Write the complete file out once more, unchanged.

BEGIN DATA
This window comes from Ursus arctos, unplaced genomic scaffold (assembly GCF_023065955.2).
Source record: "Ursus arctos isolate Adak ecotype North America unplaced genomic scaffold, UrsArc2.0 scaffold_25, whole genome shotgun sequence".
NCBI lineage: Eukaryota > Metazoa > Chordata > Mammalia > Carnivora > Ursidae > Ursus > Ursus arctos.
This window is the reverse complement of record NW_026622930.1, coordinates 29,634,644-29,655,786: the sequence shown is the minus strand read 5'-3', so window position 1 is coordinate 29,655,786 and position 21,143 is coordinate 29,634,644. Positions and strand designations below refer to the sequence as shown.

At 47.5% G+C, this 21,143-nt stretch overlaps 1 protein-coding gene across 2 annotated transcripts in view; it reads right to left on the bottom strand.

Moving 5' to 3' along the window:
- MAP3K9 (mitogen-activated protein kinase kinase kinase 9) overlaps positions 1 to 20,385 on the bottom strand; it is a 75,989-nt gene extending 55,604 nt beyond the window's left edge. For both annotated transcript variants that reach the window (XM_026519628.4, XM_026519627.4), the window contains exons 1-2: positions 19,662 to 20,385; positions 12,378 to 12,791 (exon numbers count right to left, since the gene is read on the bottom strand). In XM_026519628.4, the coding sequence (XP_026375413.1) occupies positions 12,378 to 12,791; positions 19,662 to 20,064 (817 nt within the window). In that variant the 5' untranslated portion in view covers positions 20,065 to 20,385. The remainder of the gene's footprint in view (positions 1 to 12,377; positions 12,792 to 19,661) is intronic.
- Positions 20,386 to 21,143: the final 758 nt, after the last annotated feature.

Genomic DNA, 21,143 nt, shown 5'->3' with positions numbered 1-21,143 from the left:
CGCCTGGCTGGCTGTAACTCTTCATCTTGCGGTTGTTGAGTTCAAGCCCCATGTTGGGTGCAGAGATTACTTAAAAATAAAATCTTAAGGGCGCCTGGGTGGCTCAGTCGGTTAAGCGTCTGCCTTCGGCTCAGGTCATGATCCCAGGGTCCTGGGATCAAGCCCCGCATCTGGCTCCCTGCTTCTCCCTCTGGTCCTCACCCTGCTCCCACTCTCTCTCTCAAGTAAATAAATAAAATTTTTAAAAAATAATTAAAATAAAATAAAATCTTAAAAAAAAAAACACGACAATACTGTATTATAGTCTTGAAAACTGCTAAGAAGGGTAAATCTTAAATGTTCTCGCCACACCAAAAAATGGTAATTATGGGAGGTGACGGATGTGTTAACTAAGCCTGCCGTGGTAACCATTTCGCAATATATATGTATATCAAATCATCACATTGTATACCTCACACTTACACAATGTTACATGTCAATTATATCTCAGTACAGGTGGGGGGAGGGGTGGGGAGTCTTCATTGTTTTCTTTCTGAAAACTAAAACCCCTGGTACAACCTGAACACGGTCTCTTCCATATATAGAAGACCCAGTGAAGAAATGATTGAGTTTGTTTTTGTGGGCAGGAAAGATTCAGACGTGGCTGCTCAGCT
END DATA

This window comes from Ursus arctos, unplaced genomic scaffold (assembly GCF_023065955.2).
Source record: "Ursus arctos isolate Adak ecotype North America unplaced genomic scaffold, UrsArc2.0 scaffold_25, whole genome shotgun sequence".
NCBI lineage: Eukaryota > Metazoa > Chordata > Mammalia > Carnivora > Ursidae > Ursus > Ursus arctos.
This window is the reverse complement of record NW_026622930.1, coordinates 29,634,644-29,655,786: the sequence shown is the minus strand read 5'-3', so window position 1 is coordinate 29,655,786 and position 21,143 is coordinate 29,634,644. Positions and strand designations below refer to the sequence as shown.

At 47.5% G+C, this 21,143-nt stretch overlaps 1 protein-coding gene across 2 annotated transcripts in view; it reads right to left on the bottom strand.

Moving 5' to 3' along the window:
- MAP3K9 (mitogen-activated protein kinase kinase kinase 9) overlaps positions 1 to 20,385 on the bottom strand; it is a 75,989-nt gene extending 55,604 nt beyond the window's left edge. For both annotated transcript variants that reach the window (XM_026519628.4, XM_026519627.4), the window contains exons 1-2: positions 19,662 to 20,385; positions 12,378 to 12,791 (exon numbers count right to left, since the gene is read on the bottom strand). In XM_026519628.4, the coding sequence (XP_026375413.1) occupies positions 12,378 to 12,791; positions 19,662 to 20,064 (817 nt within the window). In that variant the 5' untranslated portion in view covers positions 20,065 to 20,385. The remainder of the gene's footprint in view (positions 1 to 12,377; positions 12,792 to 19,661) is intronic.
- Positions 20,386 to 21,143: the final 758 nt, after the last annotated feature.

Genomic DNA, 21,143 nt, shown 5'->3' with positions numbered 1-21,143 from the left:
CGCCTGGCTGGCTGTAACTCTTCATCTTGCGGTTGTTGAGTTCAAGCCCCATGTTGGGTGCAGAGATTACTTAAAAATAAAATCTTAAGGGCGCCTGGGTGGCTCAGTCGGTTAAGCGTCTGCCTTCGGCTCAGGTCATGATCCCAGGGTCCTGGGATCAAGCCCCGCATCTGGCTCCCTGCTTCTCCCTCTGGTCCTCACCCTGCTCCCACTCTCTCTCTCAAGTAAATAAATAAAATTTTTAAAAAATAATTAAAATAAAATAAAATCTTAAAAAAAAAAACACGACAATACTGTATTATAGTCTTGAAAACTGCTAAGAAGGGTAAATCTTAAATGTTCTCGCCACACCAAAAAATGGTAATTATGGGAGGTGACGGATGTGTTAACTAAGCCTGCCGTGGTAACCATTTCGCAATATATATGTATATCAAATCATCACATTGTATACCTCACACTTACACAATGTTACATGTCAATTATATCTCAGTACAGGTGGGGGGAGGGGTGGGGAGTCTTCATTGTTTTCTTTCTGAAAACTAAAACCCCTGGTACAACCTGAACACGGTCTCTTCCATATATAGAAGACCCAGTGAAGAAATGATTGAGTTTGTTTTTGTGGGCAGGAAAGATTCAGACGTGGCTGCTCAGCT